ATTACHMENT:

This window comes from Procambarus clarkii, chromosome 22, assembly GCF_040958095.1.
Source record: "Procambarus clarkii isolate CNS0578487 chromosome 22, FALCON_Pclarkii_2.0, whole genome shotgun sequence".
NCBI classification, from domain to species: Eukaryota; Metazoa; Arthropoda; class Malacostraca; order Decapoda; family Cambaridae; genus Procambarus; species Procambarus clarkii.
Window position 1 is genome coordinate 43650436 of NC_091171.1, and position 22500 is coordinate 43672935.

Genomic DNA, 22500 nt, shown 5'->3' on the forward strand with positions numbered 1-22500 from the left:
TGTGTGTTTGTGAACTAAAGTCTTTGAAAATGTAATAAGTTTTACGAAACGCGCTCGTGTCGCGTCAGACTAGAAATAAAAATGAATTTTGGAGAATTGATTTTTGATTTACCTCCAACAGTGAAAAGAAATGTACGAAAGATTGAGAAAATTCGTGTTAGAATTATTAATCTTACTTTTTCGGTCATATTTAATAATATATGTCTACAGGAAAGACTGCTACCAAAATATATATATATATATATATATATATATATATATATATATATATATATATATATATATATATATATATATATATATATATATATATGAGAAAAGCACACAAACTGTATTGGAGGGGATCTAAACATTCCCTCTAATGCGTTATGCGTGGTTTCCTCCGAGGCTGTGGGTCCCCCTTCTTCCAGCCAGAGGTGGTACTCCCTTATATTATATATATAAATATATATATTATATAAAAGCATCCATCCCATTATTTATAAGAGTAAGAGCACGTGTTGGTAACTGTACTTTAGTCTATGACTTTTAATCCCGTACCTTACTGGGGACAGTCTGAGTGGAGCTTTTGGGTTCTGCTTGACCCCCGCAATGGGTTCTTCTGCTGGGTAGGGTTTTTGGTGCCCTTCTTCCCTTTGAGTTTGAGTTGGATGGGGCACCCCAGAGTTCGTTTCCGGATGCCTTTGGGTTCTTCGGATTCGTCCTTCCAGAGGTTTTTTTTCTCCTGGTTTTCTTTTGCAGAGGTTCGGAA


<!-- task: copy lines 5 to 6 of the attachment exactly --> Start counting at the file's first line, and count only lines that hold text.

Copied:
Genomic DNA, 22500 nt, shown 5'->3' on the forward strand with positions numbered 1-22500 from the left:
TGTGTGTTTGTGAACTAAAGTCTTTGAAAATGTAATAAGTTTTACGAAACGCGCTCGTGTCGCGTCAGACTAGAAATAAAAATGAATTTTGGAGAATTGATTTTTGATTTACCTCCAACAGTGAAAAGAAATGTACGAAAGATTGAGAAAATTCGTGTTAGAATTATTAATCTTACTTTTTCGGTCATATTTAATAATATATGTCTACAGGAAAGACTGCTACCAAAATATATATATATATATATATATATATATATATATATATATATATATATATATATATATATATATATATATATATATATATATATATGAGAAAAGCACACAAACTGTATTGGAGGGGATCTAAACATTCCCTCTAATGCGTTATGCGTGGTTTCCTCCGAGGCTGTGGGTCCCCCTTCTTCCAGCCAGAGGTGGTACTCCCTTATATTATATATATAAATATATATATTATATAAAAGCATCCATCCCATTATTTATAAGAGTAAGAGCACGTGTTGGTAACTGTACTTTAGTCTATGACTTTTAATCCCGTACCTTACTGGGGACAGTCTGAGTGGAGCTTTTGGGTTCTGCTTGACCCCCGCAATGGGTTCTTCTGCTGGGTAGGGTTTTTGGTGCCCTTCTTCCCTTTGAGTTTGAGTTGGATGGGGCACCCCAGAGTTCGTTTCCGGATGCCTTTGGGTTCTTCGGATTCGTCCTTCCAGAGGTTTTTTTTCTCCTGGTTTTCTTTTGCAGAGGTTCGGAA